‘Included sapwood’ in redcedar
Eastern redcedar (Juniperus virginiana) is a common tree species in Tennessee. The wood is valued for its beauty, workability and pleasing odor. It is often used for fence posts and outdoor furniture because of its natural resistance to rot and insect attack. It is also commonly used as animal bedding.
As with all naturally durable woods, only the heartwood of Eastern redcedar contains the chemicals that protect the wood against fungi and termites. The sapwood (light colored ring of wood under the bark) is not resistant and is often cut away from wood that will be exposed outdoors. The familiar reddish purple color (and characteristic odor) of the heartwood indicates the presence of the protective chemicals. In addition to the dark colored heartwood and the light colored sapwood surrounding it, there are often streaks of pale wood running through the red heartwood portion. This is called “included sapwood” or “white ring.” It is not clear what causes this abnormal wood to form but it is very common in eastern redcedar.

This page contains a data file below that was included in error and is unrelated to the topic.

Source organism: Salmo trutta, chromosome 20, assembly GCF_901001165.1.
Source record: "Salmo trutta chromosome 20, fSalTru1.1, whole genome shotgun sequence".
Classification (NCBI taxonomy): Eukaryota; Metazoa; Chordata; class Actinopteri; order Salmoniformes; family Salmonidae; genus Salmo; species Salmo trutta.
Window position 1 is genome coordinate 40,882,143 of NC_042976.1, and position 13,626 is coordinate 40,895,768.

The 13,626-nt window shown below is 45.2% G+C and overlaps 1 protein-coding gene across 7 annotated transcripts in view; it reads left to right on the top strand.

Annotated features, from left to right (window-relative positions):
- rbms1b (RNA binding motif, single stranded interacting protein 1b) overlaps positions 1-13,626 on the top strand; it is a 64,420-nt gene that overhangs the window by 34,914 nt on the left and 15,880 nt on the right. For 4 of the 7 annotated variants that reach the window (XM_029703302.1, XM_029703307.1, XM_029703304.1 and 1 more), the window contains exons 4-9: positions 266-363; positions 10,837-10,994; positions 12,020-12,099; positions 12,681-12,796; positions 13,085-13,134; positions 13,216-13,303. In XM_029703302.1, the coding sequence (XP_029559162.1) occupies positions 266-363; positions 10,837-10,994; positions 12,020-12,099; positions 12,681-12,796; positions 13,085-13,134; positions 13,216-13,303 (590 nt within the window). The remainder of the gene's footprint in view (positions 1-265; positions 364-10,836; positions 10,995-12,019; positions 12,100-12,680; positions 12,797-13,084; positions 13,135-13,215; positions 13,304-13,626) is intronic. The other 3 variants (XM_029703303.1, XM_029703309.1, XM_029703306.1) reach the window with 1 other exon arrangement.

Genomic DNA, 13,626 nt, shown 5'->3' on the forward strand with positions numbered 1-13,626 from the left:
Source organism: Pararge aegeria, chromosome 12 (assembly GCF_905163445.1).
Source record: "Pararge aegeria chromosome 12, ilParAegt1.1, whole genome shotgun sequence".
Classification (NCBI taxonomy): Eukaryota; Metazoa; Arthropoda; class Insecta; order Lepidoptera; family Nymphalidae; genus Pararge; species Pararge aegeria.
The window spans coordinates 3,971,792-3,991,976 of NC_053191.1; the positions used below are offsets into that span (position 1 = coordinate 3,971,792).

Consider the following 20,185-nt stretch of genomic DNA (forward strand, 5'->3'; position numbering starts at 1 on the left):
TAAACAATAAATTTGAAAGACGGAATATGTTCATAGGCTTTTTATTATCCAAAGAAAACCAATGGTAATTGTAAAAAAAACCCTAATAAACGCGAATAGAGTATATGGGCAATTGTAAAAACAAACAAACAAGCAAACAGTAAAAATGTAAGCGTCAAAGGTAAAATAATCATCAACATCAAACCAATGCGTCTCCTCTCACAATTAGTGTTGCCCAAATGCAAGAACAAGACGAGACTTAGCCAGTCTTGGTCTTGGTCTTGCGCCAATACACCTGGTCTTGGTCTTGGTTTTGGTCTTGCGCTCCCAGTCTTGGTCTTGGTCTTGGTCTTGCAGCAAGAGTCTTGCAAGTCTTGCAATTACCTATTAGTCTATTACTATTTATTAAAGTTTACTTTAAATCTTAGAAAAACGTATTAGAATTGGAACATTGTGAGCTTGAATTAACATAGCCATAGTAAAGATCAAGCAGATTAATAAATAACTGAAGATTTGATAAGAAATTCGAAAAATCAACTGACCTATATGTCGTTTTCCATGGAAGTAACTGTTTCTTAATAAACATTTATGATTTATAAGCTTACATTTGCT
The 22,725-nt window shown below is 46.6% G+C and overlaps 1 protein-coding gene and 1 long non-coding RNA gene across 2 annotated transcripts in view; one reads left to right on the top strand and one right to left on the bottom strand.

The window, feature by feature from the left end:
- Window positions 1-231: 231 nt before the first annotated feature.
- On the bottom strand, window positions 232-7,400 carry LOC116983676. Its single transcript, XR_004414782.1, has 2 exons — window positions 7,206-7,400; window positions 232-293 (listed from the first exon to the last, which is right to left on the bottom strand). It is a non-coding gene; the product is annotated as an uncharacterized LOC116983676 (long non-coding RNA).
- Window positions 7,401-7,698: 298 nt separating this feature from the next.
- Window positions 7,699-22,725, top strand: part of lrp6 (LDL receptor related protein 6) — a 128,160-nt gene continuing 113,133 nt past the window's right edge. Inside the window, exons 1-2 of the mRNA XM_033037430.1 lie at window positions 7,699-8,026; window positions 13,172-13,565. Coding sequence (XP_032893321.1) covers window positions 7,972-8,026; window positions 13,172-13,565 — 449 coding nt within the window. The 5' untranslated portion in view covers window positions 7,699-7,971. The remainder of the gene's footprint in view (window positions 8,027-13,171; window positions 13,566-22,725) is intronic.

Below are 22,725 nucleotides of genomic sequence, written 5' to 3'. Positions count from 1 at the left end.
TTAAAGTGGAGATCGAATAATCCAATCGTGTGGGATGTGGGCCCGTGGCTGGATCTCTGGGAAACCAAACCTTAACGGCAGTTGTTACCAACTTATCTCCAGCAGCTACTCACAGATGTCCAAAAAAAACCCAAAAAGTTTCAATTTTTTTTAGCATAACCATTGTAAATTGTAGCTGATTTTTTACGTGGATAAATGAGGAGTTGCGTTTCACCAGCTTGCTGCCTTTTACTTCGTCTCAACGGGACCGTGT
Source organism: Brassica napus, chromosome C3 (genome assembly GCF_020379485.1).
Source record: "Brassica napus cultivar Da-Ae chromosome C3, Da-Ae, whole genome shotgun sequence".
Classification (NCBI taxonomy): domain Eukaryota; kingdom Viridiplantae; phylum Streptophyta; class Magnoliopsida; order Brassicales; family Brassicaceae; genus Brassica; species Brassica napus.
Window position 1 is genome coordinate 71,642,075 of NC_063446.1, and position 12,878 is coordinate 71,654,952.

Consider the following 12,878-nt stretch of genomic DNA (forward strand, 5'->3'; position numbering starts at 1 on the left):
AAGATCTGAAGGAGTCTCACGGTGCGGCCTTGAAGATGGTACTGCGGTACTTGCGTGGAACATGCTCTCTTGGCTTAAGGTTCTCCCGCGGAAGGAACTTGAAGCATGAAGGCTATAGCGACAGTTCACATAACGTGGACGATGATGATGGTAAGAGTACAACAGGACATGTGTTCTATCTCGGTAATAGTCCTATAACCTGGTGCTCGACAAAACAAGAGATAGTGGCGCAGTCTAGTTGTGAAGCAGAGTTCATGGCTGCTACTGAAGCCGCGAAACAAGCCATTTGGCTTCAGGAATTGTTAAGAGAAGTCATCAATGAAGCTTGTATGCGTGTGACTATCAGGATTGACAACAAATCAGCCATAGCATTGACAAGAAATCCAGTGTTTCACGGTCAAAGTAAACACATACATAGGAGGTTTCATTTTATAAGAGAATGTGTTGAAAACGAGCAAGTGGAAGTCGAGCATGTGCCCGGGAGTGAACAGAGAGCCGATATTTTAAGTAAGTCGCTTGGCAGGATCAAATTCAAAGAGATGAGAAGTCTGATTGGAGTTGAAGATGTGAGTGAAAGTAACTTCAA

The properties of included sapwood are intermediate between sapwood and heartwood: included sapwood is less resistant to rot fungi and termites, and shrinks more, than heartwood. However, included sapwood is more resistant to mold fungi than normal sapwood (as resistant as heartwood). Because of the low rot resistance of included sapwood, it is often beginning to rot when the tree is harvested. Many manufacturers who work with eastern redcedar will reject pieces that contain any included sapwood or associated incipient decay. However, normal red colored heartwood of eastern redcedar is very rot resistant and a few small streaks of included sapwood will not lessen the lifespan of most cedar products.